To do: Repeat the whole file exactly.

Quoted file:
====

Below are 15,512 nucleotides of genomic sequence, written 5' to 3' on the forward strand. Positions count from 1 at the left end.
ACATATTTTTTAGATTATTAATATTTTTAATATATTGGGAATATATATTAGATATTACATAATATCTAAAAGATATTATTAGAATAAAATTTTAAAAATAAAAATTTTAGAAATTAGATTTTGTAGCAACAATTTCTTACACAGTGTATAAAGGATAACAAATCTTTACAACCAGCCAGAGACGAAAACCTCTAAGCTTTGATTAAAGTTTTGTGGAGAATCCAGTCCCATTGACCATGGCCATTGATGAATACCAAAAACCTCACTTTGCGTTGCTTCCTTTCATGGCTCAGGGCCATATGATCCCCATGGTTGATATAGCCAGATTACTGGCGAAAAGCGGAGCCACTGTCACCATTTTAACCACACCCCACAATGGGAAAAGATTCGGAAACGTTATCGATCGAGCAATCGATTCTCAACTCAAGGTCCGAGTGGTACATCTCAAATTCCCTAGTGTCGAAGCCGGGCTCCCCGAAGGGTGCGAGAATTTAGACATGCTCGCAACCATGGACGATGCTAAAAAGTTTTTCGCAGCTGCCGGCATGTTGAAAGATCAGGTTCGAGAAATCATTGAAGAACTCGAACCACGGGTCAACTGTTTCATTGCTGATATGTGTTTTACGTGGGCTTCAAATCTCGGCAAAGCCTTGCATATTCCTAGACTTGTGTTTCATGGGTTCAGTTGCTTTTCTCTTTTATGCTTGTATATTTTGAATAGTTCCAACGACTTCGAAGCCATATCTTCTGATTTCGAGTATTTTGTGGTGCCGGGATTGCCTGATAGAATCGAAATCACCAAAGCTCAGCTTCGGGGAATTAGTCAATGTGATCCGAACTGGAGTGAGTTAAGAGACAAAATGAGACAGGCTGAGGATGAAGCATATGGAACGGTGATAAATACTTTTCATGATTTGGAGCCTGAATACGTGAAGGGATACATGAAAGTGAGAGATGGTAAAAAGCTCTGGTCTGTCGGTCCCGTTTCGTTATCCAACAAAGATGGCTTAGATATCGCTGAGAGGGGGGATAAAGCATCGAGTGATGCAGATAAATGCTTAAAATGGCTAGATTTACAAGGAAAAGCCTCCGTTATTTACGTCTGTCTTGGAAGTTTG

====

Below are 15,512 nucleotides of genomic sequence, written 5' to 3' on the forward strand. Positions count from 1 at the left end.
ACATATTTTTTAGATTATTAATATTTTTAATATATTGGGAATATATATTAGATATTACATAATATCTAAAAGATATTATTAGAATAAAATTTTAAAAATAAAAATTTTAGAAATTAGATTTTGTAGCAACAATTTCTTACACAGTGTATAAAGGATAACAAATCTTTACAACCAGCCAGAGACGAAAACCTCTAAGCTTTGATTAAAGTTTTGTGGAGAATCCAGTCCCATTGACCATGGCCATTGATGAATACCAAAAACCTCACTTTGCGTTGCTTCCTTTCATGGCTCAGGGCCATATGATCCCCATGGTTGATATAGCCAGATTACTGGCGAAAAGCGGAGCCACTGTCACCATTTTAACCACACCCCACAATGGGAAAAGATTCGGAAACGTTATCGATCGAGCAATCGATTCTCAACTCAAGGTCCGAGTGGTACATCTCAAATTCCCTAGTGTCGAAGCCGGGCTCCCCGAAGGGTGCGAGAATTTAGACATGCTCGCAACCATGGACGATGCTAAAAAGTTTTTCGCAGCTGCCGGCATGTTGAAAGATCAGGTTCGAGAAATCATTGAAGAACTCGAACCACGGGTCAACTGTTTCATTGCTGATATGTGTTTTACGTGGGCTTCAAATCTCGGCAAAGCCTTGCATATTCCTAGACTTGTGTTTCATGGGTTCAGTTGCTTTTCTCTTTTATGCTTGTATATTTTGAATAGTTCCAACGACTTCGAAGCCATATCTTCTGATTTCGAGTATTTTGTGGTGCCGGGATTGCCTGATAGAATCGAAATCACCAAAGCTCAGCTTCGGGGAATTAGTCAATGTGATCCGAACTGGAGTGAGTTAAGAGACAAAATGAGACAGGCTGAGGATGAAGCATATGGAACGGTGATAAATACTTTTCATGATTTGGAGCCTGAATACGTGAAGGGATACATGAAAGTGAGAGATGGTAAAAAGCTCTGGTCTGTCGGTCCCGTTTCGTTATCCAACAAAGATGGCTTAGATATCGCTGAGAGGGGGGATAAAGCATCGAGTGATGCAGATAAATGCTTAAAATGGCTAGATTTACAAGGAAAAGCCTCCGTTATTTACGTCTGTCTTGGAAGTTTG